When Napoleon declared himself emperor, he was reinvoking a title with strong links to Ancient Rome. However, his family also had very real links to the city which is how there came to be a Museo Napoleonico in Rome.
The Napoleon Museum sits just off the Lungotevere, across from the Supreme Court. On the first floor of a noble Palazzo, the museum is still laid out in exactly the same way as it’s founder intended.
Rome’s Museo Napoleonico was created by Count Giuseppe Primoli. Primoli was related to Napoleon on his mother’s side. The count was the son of Charlotte Bonaparte (a cousin to Napoleon, her father was the emperor’s older brother Joseph) and Count Primoli di Foglia.
Guiseppe Primoli spent much of his childhood in the court in Paris, which fostered his deep connection to the family. He only returned to live in Rome when the empire fell, but once here he devoted himself to collecting Bonaparte family heirlooms.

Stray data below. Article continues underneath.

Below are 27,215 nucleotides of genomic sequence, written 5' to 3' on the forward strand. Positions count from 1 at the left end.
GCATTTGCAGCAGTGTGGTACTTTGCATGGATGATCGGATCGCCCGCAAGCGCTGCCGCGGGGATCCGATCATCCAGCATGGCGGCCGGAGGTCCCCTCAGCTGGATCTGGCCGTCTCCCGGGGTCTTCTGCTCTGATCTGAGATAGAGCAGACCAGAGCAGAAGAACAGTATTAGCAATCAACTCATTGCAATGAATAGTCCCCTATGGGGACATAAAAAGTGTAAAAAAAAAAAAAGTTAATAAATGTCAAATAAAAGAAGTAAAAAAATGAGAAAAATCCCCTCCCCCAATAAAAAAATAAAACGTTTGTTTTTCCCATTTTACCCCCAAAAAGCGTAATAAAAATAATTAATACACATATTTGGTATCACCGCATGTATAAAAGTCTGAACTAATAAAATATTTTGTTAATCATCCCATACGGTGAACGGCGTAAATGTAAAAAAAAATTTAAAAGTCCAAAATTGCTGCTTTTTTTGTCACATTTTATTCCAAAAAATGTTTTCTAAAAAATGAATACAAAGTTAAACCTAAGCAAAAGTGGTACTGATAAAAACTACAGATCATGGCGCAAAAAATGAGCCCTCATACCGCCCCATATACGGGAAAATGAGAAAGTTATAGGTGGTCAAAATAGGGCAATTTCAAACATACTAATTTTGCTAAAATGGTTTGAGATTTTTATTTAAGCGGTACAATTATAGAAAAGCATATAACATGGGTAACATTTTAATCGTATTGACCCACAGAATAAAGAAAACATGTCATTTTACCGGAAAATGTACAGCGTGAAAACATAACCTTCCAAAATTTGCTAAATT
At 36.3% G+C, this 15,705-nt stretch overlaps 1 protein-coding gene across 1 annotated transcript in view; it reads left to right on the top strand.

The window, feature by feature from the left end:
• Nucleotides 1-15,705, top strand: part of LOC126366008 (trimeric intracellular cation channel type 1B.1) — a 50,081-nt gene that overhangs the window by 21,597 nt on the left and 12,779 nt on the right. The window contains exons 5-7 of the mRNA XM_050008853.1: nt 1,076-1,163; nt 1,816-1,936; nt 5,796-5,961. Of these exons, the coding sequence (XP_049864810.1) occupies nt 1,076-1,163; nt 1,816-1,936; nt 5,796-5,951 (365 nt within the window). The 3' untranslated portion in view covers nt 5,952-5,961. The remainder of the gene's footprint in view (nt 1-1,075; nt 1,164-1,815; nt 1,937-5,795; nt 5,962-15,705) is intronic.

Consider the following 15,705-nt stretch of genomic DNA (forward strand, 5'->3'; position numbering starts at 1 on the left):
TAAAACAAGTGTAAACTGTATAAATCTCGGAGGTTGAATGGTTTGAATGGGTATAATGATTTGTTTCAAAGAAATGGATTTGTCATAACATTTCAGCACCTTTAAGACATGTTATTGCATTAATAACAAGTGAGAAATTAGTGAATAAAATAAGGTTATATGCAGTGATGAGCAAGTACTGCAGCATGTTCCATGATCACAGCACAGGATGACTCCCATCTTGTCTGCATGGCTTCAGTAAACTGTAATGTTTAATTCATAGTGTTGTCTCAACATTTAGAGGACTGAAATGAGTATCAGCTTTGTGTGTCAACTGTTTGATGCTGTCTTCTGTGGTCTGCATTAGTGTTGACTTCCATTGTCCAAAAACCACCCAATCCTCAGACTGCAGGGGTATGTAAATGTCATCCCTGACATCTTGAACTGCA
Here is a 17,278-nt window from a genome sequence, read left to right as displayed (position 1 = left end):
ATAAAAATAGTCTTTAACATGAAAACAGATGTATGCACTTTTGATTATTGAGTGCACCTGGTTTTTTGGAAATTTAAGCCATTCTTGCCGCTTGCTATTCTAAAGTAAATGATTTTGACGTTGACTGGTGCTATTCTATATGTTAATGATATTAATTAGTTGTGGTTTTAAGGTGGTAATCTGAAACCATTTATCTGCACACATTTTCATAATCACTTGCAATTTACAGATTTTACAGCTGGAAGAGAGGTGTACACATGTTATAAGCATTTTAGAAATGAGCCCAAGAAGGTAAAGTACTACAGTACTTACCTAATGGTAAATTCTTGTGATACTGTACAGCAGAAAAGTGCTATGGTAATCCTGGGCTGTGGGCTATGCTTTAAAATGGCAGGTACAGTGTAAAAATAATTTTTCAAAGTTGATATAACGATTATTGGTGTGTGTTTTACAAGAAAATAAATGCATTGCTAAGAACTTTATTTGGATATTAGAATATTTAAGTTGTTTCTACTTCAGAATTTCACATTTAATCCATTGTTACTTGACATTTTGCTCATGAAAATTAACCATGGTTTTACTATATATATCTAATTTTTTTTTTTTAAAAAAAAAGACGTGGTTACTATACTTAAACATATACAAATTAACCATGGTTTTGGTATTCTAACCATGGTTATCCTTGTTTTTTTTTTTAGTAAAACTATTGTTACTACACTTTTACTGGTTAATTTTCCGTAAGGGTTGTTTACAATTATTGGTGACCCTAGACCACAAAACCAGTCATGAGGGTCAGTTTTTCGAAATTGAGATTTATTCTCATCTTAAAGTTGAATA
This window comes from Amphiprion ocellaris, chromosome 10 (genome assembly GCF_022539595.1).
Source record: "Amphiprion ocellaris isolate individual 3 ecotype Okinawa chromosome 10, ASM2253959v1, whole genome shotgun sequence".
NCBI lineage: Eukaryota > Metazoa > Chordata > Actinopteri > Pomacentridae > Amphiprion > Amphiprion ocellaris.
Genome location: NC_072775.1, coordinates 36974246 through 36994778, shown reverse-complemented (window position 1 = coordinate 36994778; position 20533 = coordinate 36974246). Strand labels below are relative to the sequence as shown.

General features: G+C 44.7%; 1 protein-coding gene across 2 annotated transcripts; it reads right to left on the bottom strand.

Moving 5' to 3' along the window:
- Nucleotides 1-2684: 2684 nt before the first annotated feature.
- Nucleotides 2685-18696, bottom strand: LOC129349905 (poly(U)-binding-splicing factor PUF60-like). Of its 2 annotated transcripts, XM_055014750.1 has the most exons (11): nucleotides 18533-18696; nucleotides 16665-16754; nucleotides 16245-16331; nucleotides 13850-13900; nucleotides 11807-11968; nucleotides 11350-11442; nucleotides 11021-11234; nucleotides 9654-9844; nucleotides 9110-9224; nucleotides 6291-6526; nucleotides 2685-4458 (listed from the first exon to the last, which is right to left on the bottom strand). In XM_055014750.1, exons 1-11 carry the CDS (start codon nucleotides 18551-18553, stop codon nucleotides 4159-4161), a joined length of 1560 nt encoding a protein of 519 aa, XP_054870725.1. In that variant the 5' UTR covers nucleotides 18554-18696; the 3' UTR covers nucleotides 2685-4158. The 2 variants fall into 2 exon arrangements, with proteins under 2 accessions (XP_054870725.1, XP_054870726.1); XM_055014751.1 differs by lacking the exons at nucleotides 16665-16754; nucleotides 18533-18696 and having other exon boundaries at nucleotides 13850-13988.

The items here are often personal because they were donated by family members. This was made easier by the fact that many other Bonapartes moved to Rome after the family’s fortune turned – for example, Napoleon’s own mother lived at Piazza Venezia. Her prior home has recently reopened to the public for art exhibits and is well worth a visit when a show like the Secret Impressionists is in town.
But even the items that weren’t acquired via personal channels, such as those the count bought from antique stores, feel private. That’s because the Museo Napoleonico is designed to make a visitor feel like they are stepping into a home. The family and it’s history are displayed to reveal a kind of private intimacy. It’s as though you are a guest rather than a gawker.
Count Giuseppe Primoli dedicated himself to building this Napoleonic collection until his death in 1927. Upon his death, he donated the collection to the city of Rome to create this now little known museum.
The Napoleonic Museum in Rome is completely free to visit. It’s one of three free museums in the area so you can plan to also visit the Museo di Scultura Antica Giovanni Barracco and the Mario Praz House Museum.
Piazza di Ponte Umberto I
Open: Tuesday through Sunday from 10 am to 6 pm. Closed Monday.